It is rapidly becoming apparent that most people don’t understand dealing with a pandemic, or the transition from pandemic to endemic illness. The odds of crushing this out the way that SARS or MERS were dealt with in the past are nonexistent now – C19 is with us to stay. The flip side is that with the omicron variant, we are seeing a less deadly form, which is what evolution would predict – after all, an organism that kills its host hasn’t got long to live itself. C19 was not “just like the flu” in its original forms, but it is becoming more like the flu – which is to say, we have a vaccine against it, and we have treatments for it if you catch it, and it is still deadly to those with underlying health issues or compromised immune systems, but it should not be lethal for the majority of the population if properly dealt with.
At least, that’s what could be the case. We would still need the Pfizer treatment to be as cheap and effective as, say, tamiflu. And we would need the vaccines to remain efficacious or quickly updatable, with the expectation that you’ll get the shot every year, same as a flu shot. And some people will get it, but it will be treatable with bed rest and hot liquids and the tamiflu equivalent, and it will not tax the health care system for them to recover at home.
Because all along, that has been the principal limiting factor: does the health care system have the capacity to absorb C19 patients? It has the capacity to absorb flu patients, and if C19 becomes the flu, that capacity is still there. If hospital ICUs and ERs are still filling with patients who require intubation and monoclonal antibodies and extreme care, then it is not the flu yet and we still have a problem that requires extreme measures. At this point, it’s not about wiping out C19, it’s about eliminating the need for these extreme measures.
And right now that is not a difficult proposition. Wash your hands, wear a mask, ESPECIALLY wear a mask if you think you might be coming down with something – which people in Asia and Asian people in the Bay Area have done for decades, seeing people in face masks at the farmer’s market in winter was a totally unremarkable event before 2020 – and either create social distancing indoors or require a mask in environments that are crowded and conducive to spreading colds, like aircraft for instance. I can’t remember a flight I took between 2005 and 2016 that didn’t have a sinus infection concerned in it somewhere after.
It’s not about making C19 go away, that ship has sailed. Now it’s about lowering the impact on public health, such that fewer people get it badly enough to require hospitalization and that the people with other things – stroke, heart attack, broken leg, transplant, cancer – aren’t driven out of the hospital by the volume of C19 patients. We should probably stop using percentage positive as the metric for remediate measures and start using “percentage of area excess hospital capacity available”. If all the hospitals within 100 miles of you are full up, it’s mandatory masks everywhere and we’re gonna play games in empty arenas until it throttles back down.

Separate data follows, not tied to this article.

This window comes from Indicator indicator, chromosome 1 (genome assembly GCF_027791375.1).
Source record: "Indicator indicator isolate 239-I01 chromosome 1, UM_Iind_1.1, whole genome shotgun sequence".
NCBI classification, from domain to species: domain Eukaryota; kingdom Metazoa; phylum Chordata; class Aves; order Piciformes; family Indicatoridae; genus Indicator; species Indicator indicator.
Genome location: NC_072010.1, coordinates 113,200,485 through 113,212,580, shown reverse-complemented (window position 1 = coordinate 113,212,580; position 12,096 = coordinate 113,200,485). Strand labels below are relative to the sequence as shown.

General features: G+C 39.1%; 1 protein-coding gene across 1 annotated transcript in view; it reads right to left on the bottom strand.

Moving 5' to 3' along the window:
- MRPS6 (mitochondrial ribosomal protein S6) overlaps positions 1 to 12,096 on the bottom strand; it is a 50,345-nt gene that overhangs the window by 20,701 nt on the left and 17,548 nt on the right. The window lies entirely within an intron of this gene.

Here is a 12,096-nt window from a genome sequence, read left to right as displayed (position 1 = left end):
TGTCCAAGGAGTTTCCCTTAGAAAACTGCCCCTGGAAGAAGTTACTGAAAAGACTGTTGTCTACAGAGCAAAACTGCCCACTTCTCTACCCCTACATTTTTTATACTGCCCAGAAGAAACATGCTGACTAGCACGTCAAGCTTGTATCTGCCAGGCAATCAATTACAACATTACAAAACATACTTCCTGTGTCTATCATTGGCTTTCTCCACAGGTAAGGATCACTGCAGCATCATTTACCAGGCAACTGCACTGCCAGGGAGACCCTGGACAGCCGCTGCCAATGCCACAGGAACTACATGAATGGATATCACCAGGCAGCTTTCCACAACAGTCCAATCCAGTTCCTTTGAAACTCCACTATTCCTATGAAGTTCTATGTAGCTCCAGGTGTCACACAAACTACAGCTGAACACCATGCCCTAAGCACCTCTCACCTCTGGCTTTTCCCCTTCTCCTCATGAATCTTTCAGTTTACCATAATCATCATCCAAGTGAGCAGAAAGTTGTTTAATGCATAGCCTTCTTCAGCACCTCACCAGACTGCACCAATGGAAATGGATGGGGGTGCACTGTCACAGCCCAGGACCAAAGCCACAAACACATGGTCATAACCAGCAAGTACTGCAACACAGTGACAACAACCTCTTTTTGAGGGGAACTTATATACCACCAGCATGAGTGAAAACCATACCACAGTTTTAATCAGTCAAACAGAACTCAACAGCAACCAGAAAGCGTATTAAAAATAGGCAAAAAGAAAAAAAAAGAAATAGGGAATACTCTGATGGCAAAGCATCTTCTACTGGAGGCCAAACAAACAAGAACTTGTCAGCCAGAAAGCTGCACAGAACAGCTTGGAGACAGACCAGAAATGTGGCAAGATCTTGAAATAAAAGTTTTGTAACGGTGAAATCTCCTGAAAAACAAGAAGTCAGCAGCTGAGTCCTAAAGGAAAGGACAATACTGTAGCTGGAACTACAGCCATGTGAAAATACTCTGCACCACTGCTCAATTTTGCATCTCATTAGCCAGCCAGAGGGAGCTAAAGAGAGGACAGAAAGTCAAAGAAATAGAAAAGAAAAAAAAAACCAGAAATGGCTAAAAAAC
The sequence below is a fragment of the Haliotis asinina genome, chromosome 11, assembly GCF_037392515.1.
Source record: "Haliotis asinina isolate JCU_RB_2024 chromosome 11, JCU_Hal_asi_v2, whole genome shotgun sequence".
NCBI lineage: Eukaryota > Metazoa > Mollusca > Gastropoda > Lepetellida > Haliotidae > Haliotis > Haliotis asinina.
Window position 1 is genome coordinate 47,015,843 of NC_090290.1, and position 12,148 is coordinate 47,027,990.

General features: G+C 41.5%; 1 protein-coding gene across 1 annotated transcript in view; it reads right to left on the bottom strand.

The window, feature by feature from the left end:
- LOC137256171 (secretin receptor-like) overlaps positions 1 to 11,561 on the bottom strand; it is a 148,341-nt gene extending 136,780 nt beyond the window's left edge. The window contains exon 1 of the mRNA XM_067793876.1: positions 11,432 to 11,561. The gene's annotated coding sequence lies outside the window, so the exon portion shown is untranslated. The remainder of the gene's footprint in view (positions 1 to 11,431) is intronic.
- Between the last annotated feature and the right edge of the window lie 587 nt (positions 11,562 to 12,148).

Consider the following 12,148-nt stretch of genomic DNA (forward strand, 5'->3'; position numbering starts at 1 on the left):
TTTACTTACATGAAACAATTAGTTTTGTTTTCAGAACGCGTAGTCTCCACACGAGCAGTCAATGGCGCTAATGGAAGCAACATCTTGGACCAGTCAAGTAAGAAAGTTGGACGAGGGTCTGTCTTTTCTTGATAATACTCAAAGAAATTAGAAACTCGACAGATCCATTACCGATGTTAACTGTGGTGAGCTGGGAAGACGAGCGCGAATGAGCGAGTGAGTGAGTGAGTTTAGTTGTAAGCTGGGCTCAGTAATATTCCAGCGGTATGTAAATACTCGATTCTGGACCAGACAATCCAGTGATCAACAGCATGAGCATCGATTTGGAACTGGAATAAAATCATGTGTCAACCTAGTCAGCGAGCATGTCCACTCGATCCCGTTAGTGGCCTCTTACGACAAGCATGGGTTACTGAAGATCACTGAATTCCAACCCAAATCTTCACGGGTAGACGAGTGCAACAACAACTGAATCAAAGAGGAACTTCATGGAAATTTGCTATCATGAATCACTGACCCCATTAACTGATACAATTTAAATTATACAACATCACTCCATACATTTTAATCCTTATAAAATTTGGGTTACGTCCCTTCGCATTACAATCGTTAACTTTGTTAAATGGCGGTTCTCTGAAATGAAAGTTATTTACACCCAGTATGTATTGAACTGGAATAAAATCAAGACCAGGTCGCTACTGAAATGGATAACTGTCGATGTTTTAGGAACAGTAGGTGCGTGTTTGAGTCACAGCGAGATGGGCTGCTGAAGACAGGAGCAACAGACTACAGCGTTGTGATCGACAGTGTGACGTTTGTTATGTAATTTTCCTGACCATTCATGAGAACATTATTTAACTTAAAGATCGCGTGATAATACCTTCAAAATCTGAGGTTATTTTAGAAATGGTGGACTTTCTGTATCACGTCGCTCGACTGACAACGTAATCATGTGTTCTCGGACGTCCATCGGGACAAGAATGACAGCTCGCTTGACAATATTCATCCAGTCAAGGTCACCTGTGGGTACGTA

And above all, it’s time to make the vaccine pass a thing. If you have three shots, you can pretty much go anywhere. If you don’t, you’re going to have to take extra measures and there may be limits on where you can sit and what you can do. Probably not forever, possibly not even for very long, but the evidence has proven so far that when you force people to get vaccinated or lose their job, 99% of people will (and let’s face it, there’s no org that’s not better off losing the most recalcitrant 1% of their staff). In a world where you need a measles shot to start college and you need a license and insurance to drive your car and you have to have a blood test to get married, mandating a C19 vaccination for the duration of the pandemic is not outrageous or unreasonable.
Because the objection to the vaccine is in bad faith all the way around. A few years ago, when antivax was mostly the province of Marin hippie parents , conservatives fell about themselves to trumpet the value of the measles shot and demand that students not be able to come to school sick, because it was something to bash their enemies with. Now it’s become a shibboleth of fidelity to stupid-worship, which is all that being a Republican means any more: the worship of stupidity over everything and anything else. It’s long past time for private business to do what governments can’t or won’t: proof of vaccination or you aren’t riding Space Mountain. Proof of vaccination or you can watch the Cowboys and the Bucs on TV. Proof of vaccination or your kids will make you FaceTime instead of bouncing the grandchild on your knee.
The fundamental flaw of the 21st century is that we gave up on any idea that living in a society requires responsibility and that you can’t do whatever you want, whenever you want. If people wouldn’t sacrifice in the face of the Pentagon and the World Trade Center, they certainly won’t give way for a virus when all the cable news assholes encourage them to believe the Facebook bullshit. And the conservative governments in the UK and elsewhere aren’t calling it fake and throwing open the doors. This is American exceptionalism at its worst, and it’s making me really wish I could get that Irish passport somehow.